Ten years ago I walked down the aisle. Trying not to cry and promised all kinds of things I didn’t comprehend.
Like I remember promising to have and to hold.
But nothing about remembering to wash out my bowl after eating cereal or oatmeal.
Or sitting through countless hours of sports on TV.
Or ever remembering to not leave my shoes in front of the front door. And I expected to be holding each other. Not babies and laundry and never the remote.
For richer or poorer.
Mostly I think I was hoping for the first part, but assumed that the second part would be cozy. Like college. A one bedroom apartment and a lot of ramen noodles. I don’t think most people spend a lot of time thinking about the in between. Fighting over how much coffee one girl needs to buy at starbucks or if we really need Xbox live or why plane tickets are a much better investment than our 401K.
In sickness and health.
And. thankfully mostly we have been the latter. But that the sickness part can take it’s toll. That strep makes it’s way faster through the house than a scented candle. Or that I’d rather have a pelvic exam than have someone in my house get a stomach bug. That we would flip to see who was gonna stay home with a sick kid. That we would give that same sick kid motrin and hope for the best or to atleast be able to work until lunch. Or that men are babies when they are sick. That babies don’t sleep when they are sick and that our house would have a quarantine room.
To love and to cherish.
Those words were so idealistic a decade ago. I thought my heart would always swell and to cherish would be my husband rubbing my feet while we cuddle on the couch.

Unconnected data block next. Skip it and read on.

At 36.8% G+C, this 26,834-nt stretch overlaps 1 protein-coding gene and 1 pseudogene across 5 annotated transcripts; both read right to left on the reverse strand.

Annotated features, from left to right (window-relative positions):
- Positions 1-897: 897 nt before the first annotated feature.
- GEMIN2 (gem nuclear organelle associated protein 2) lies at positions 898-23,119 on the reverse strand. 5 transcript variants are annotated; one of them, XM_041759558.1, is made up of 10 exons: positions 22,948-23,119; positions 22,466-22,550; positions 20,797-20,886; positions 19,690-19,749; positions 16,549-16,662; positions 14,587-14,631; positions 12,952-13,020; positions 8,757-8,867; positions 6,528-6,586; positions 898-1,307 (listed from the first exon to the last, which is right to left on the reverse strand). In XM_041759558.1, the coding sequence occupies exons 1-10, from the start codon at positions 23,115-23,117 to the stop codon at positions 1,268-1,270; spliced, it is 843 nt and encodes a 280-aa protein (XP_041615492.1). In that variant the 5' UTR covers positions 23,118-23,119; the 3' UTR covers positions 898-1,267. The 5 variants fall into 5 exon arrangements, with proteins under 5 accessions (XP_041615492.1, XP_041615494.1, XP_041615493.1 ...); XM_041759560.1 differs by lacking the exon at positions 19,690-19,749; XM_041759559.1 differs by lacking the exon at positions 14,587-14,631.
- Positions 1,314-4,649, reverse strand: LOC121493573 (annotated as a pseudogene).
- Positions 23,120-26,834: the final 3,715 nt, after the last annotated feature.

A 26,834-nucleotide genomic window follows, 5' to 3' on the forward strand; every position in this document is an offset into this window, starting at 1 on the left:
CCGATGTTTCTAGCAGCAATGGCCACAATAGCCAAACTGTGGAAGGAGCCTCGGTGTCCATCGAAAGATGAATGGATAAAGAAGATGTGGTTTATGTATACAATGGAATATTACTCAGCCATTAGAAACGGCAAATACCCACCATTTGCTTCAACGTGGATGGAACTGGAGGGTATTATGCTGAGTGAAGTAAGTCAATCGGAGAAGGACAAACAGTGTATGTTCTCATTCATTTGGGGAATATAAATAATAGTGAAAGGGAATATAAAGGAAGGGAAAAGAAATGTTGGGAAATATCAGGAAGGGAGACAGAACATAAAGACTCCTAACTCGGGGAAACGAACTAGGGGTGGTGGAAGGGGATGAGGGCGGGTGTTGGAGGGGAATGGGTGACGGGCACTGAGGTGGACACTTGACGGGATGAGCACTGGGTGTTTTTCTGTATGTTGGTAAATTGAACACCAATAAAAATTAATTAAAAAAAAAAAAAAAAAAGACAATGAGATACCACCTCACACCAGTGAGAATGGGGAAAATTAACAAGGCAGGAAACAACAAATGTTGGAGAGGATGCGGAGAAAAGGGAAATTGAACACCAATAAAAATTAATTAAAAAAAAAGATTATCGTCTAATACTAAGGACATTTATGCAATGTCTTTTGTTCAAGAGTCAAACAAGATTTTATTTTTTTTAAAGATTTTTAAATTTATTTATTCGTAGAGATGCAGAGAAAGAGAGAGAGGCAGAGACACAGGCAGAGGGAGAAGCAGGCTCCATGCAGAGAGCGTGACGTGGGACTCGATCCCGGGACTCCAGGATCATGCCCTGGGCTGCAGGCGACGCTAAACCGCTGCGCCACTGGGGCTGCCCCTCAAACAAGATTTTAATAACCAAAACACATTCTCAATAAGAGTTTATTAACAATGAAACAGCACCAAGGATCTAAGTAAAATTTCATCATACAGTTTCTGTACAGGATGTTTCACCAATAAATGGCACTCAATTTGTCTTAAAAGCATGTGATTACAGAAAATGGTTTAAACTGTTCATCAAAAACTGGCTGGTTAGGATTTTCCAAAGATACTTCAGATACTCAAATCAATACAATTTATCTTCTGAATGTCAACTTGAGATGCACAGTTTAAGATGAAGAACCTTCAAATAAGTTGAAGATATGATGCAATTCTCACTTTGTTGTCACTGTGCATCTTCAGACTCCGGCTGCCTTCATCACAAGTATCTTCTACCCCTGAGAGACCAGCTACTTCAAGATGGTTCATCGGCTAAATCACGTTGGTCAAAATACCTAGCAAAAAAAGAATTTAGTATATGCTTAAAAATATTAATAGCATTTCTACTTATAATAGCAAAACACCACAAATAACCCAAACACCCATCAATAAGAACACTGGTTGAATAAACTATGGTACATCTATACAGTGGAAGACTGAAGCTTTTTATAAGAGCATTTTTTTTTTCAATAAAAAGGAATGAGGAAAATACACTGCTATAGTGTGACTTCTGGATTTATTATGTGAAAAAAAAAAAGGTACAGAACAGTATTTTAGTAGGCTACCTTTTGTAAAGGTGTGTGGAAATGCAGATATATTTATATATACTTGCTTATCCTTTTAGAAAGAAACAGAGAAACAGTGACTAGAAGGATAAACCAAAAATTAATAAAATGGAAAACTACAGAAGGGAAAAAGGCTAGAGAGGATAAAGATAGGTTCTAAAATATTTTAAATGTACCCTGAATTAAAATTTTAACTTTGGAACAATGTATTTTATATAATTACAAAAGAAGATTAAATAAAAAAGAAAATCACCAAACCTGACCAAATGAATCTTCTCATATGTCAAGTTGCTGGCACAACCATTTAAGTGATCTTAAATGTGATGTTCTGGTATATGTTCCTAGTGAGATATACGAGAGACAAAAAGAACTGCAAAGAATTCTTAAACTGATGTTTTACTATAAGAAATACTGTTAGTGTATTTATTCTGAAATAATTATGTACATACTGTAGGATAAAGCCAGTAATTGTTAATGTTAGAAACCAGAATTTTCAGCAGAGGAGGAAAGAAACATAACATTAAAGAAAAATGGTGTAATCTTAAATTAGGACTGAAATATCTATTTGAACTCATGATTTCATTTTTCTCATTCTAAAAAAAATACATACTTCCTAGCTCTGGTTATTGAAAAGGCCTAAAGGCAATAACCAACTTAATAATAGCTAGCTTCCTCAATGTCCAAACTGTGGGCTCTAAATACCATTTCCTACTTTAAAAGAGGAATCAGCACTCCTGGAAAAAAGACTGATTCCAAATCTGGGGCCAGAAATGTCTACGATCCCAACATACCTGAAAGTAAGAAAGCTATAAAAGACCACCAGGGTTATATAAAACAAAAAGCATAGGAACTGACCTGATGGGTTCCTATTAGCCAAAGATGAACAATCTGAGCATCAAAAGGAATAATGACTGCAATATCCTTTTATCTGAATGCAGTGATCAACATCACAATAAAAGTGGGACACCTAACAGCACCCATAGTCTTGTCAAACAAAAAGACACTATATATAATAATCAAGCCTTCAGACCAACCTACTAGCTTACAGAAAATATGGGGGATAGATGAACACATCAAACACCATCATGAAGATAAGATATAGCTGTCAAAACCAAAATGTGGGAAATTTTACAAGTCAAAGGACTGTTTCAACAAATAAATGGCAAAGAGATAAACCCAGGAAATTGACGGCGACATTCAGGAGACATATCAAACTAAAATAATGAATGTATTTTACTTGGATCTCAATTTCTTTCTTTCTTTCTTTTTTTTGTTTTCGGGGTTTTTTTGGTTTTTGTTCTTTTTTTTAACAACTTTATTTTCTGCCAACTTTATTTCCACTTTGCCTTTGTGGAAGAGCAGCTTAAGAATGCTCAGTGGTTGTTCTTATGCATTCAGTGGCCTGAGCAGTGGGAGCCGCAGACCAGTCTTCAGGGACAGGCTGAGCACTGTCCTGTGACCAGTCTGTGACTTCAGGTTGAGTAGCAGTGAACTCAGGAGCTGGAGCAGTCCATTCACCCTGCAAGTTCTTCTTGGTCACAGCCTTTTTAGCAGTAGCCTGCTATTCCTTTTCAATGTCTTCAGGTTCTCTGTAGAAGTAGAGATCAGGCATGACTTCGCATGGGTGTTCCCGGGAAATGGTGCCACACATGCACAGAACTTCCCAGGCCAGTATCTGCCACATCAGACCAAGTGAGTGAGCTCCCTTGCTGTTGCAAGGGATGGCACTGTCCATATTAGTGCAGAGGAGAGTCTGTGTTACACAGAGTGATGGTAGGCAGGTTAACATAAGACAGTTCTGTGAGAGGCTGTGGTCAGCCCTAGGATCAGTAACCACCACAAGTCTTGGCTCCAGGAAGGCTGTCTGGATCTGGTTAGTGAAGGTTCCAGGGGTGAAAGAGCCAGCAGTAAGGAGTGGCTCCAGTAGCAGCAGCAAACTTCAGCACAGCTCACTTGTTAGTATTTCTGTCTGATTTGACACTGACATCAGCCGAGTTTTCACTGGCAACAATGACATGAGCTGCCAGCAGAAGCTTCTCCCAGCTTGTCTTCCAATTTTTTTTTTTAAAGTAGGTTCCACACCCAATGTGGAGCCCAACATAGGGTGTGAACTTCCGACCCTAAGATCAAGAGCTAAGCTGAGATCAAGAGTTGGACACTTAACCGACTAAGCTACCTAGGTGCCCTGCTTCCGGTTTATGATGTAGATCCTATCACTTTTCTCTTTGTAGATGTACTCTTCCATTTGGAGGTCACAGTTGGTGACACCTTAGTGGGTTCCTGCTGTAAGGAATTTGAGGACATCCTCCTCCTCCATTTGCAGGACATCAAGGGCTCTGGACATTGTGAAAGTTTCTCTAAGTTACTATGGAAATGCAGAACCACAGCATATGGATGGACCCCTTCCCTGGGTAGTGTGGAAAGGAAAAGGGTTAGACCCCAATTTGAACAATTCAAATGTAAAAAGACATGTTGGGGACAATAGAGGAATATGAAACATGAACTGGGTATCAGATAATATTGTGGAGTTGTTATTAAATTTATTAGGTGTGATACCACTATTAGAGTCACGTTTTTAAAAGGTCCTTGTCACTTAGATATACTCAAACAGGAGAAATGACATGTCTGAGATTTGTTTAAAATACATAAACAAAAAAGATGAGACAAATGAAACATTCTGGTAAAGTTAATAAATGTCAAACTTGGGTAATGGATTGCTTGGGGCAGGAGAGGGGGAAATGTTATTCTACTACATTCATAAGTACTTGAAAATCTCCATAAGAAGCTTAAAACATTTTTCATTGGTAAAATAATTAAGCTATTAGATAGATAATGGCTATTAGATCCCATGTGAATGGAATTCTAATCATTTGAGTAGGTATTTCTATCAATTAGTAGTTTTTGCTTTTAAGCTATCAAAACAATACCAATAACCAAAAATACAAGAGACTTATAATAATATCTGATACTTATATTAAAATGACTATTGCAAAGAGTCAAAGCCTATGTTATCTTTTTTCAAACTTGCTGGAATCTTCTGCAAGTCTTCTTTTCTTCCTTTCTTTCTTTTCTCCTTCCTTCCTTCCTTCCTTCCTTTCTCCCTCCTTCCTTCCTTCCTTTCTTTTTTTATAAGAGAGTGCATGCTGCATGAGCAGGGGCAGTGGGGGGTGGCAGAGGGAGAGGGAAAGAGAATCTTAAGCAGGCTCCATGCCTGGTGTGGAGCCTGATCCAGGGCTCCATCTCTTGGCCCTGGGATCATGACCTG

And those things have happened. But sometimes to love means to let him pick the radio station or getting up to let the dog in or put the baby back to bed or even very occasionally mowing the yard or putting away the laundry.
And cherish, well these days we cherish the rare moments of quiet and alone when we aren’t utterly exhausted, and that in those moments we still have things to talk about.
Til death do us part.
That sounds so final and morbid…so I’ll just focus on the fact that we have made it a decade. Which apparently, according to the statistics, is no easy task.
And marriage is hard. But maybe not as hard as some people warned me. Mostly because I think I’ve always gotten the better end of the deal. And haven’t always acted like it, but have known since we were both young and stupid that Shaun was home to me. And I’d say those vows again today. In a heartbeat. This time a little less clouded and wrapped up in the white dress and wedding cake.
Knowing what they mean. More now than ever.
The gooey parts. And the realistic ones.
For hopefully many more decades.
(if you want to know why this video seems so the opposite of high quality filming... http://idontbelieveingrammar.blogspot.com/2010/07/nine-years-in-making-plus-special.html
or why I married him .... http://idontbelieveingrammar.blogspot.com/2010/10/really-cheap-birthday-present.html)